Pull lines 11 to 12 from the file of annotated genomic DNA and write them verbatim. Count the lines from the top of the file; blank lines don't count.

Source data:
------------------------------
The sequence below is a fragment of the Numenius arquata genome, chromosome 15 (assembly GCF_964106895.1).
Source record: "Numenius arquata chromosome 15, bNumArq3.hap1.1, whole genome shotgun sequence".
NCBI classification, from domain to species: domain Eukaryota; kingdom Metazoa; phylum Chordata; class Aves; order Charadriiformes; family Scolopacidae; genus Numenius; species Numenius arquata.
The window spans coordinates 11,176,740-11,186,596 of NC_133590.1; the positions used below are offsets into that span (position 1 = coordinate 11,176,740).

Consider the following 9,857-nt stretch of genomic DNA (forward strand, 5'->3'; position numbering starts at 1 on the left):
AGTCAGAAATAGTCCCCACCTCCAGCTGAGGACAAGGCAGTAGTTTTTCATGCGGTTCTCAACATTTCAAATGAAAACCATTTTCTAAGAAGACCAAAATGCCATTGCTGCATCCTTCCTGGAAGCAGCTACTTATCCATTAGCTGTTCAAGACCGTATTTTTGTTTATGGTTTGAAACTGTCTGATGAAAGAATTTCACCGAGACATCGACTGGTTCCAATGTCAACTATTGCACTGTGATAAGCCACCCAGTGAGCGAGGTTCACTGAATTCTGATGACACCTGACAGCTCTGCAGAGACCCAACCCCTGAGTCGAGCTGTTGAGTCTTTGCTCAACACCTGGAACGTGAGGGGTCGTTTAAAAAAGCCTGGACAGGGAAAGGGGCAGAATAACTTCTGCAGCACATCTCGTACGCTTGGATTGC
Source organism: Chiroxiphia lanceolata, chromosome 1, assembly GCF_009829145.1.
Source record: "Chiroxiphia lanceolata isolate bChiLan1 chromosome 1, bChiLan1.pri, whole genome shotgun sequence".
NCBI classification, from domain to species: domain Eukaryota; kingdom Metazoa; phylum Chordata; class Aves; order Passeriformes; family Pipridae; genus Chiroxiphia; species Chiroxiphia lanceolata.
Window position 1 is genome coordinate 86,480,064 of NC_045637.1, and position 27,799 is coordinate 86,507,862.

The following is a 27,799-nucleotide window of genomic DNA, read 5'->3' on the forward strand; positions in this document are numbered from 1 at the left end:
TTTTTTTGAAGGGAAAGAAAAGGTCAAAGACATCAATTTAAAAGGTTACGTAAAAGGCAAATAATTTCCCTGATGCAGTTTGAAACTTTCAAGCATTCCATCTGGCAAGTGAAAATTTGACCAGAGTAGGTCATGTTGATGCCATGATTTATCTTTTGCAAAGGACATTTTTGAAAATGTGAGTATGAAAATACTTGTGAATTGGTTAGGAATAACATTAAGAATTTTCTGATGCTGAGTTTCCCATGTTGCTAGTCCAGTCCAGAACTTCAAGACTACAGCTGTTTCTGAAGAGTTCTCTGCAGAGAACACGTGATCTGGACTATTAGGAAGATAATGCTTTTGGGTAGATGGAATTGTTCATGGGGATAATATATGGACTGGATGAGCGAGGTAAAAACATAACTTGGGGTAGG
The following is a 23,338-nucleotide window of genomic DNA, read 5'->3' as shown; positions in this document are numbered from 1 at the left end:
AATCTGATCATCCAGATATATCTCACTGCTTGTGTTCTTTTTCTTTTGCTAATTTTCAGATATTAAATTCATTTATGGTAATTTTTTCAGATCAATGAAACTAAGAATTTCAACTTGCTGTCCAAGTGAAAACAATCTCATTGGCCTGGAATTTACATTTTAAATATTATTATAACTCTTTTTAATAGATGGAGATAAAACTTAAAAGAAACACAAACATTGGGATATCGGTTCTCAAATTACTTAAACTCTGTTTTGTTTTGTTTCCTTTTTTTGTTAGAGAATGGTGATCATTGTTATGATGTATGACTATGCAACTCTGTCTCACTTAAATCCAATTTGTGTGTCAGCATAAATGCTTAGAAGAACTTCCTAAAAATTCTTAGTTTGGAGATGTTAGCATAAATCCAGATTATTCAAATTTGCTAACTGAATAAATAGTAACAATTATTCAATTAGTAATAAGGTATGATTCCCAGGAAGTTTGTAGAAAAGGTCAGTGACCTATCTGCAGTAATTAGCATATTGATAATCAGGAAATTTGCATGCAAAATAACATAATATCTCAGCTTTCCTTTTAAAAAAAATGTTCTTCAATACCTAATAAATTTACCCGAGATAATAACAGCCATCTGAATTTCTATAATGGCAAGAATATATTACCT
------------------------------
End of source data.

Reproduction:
The following is a 27,799-nucleotide window of genomic DNA, read 5'->3' on the forward strand; positions in this document are numbered from 1 at the left end:
TTTTTTTGAAGGGAAAGAAAAGGTCAAAGACATCAATTTAAAAGGTTACGTAAAAGGCAAATAATTTCCCTGATGCAGTTTGAAACTTTCAAGCATTCCATCTGGCAAGTGAAAATTTGACCAGAGTAGGTCATGTTGATGCCATGATTTATCTTTTGCAAAGGACATTTTTGAAAATGTGAGTATGAAAATACTTGTGAATTGGTTAGGAATAACATTAAGAATTTTCTGATGCTGAGTTTCCCATGTTGCTAGTCCAGTCCAGAACTTCAAGACTACAGCTGTTTCTGAAGAGTTCTCTGCAGAGAACACGTGATCTGGACTATTAGGAAGATAATGCTTTTGGGTAGATGGAATTGTTCATGGGGATAATATATGGACTGGATGAGCGAGGTAAAAACATAACTTGGGGTAGG